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Old Dominion University Ocean, Earth and Atmospheric Sciences Professor Cynthia Jones will be honored today as the 2004 Virginia Professor of the Year by the Carnegie Foundation for the Advancement of Teaching and the Council for Advancement and Support of Education (CASE) during a ceremony in Washington, D.C. Jones joins Karen Polonko, professor of sociology and criminal justice, and Robert Lee Kernell, professor emeritus of physics, as the third ODU faculty member to receive this honor.

"Dr. Jones is a scholar of national reputation and representative of the outstanding faculty we have throughout the Commonwealth of Virginia," said Gov. Mark R. Warner. "As the 2003 Virginia Scientist of the Year, Dr. Jones and her research contributions and teaching excellence at Old Dominion University are well known to me. She is an invaluable member of the academic community."

The purpose of the awards program is to recognize the most outstanding undergraduate instructors in the country. This year there were winners in 47 states chosen from a group of nearly 400 of the nation's top professors.

Jones, an eminent scholar and director of the Center for Quantitative Fisheries Ecology, joined Old Dominion in 1986. In addition to teaching and advising students in five courses, she is an international pioneer in fisheries ecology. She developed new techniques to accurately determine the age of fish by studying their ear bones, or otoliths, which have daily and annual rings similar to trees. She also pioneered a chemical analysis technique that can determine where a particular fish was hatched and what waters it has inhabited since. Because of her work scientists can now identify essential fish habitats and determine which ones provide better living conditions.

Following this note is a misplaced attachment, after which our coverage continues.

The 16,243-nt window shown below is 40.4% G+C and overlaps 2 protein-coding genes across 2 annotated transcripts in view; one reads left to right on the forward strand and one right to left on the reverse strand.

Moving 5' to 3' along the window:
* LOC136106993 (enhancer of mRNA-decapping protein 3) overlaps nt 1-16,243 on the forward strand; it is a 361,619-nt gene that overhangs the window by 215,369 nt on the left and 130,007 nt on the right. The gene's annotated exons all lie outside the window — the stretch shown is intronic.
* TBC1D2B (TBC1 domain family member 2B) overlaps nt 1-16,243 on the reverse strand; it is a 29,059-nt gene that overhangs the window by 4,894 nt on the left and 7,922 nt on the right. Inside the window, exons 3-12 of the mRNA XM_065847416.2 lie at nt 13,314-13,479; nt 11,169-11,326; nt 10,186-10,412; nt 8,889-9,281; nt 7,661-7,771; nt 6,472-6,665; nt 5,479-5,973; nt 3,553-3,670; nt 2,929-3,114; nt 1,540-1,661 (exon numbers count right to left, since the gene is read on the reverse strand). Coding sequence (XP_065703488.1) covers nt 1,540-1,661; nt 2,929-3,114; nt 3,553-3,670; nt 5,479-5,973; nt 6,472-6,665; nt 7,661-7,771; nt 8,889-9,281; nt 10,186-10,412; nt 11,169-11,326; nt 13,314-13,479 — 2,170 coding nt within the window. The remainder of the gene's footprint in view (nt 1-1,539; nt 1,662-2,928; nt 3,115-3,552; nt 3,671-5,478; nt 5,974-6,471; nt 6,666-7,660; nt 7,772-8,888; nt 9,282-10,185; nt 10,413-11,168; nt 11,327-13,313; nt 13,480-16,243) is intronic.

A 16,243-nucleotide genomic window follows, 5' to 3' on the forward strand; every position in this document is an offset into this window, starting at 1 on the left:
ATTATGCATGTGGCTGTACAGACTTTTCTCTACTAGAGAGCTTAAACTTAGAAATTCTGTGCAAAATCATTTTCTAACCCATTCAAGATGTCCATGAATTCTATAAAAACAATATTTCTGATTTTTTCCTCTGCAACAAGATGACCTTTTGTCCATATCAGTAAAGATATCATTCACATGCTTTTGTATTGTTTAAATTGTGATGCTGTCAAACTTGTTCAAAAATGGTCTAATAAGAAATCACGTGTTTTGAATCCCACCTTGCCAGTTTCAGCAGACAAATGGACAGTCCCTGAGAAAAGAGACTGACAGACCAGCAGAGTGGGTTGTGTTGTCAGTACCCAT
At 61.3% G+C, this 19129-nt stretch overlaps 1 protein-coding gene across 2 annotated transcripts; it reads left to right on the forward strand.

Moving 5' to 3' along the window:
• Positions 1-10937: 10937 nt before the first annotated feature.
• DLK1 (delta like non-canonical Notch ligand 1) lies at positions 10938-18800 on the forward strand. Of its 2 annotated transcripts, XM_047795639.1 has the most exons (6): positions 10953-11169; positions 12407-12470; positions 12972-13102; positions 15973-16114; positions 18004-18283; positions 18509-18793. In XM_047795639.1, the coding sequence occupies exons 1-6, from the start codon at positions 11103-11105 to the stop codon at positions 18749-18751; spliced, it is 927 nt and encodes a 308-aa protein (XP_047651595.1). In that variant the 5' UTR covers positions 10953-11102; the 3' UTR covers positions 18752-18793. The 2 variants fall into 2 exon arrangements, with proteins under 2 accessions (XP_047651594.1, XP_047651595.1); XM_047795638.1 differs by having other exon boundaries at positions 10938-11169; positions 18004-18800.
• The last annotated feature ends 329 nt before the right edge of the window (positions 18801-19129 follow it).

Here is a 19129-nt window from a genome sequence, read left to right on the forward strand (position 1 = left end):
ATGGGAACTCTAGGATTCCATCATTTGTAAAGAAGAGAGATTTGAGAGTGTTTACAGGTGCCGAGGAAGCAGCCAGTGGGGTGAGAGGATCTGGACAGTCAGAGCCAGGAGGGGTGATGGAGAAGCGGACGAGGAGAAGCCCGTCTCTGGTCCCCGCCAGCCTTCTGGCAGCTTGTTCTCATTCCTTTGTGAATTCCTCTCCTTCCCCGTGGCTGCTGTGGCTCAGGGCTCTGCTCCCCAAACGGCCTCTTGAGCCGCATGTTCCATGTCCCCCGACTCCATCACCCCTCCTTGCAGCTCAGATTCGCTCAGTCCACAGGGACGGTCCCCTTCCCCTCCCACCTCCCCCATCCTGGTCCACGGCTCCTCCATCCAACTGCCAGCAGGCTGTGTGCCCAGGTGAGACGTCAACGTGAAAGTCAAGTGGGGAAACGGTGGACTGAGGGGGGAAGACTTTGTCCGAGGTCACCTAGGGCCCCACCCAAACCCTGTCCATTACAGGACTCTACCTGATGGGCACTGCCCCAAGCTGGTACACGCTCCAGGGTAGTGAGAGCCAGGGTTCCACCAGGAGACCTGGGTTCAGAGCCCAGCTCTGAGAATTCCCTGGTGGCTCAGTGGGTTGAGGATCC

A Fulbright scholar, Jones is a member of the Virginia Marine Resources Commission, and the first fisheries scientist to serve on the commission in its 125-year history. She was named one of Virginia's Outstanding Scientists of 2003 by Gov. Mark R. Warner. She recently received a nearly $200,000 Virginia Sea grant to work on a project titled "How Essential Fish Habitat Influences Population Structure for Spotted Seatrout, Cynoscion Nebulosus, With Special Emphasis on Chesapeake Bay."

Jones has published several books, chapters, and journal articles during her career, and is active in community service at the regional and national level. Prior to her arrival at ODU, she was a postdoctoral fellow at Cornell University. Jones received her bachelor's degree from Boston University and her master's and doctoral degrees from the University of Rhode Island.

CASE established the Professors of the Year program in 1981 and the Carnegie Foundation became a co-sponsor a year later.

This article was posted on: November 17, 2004

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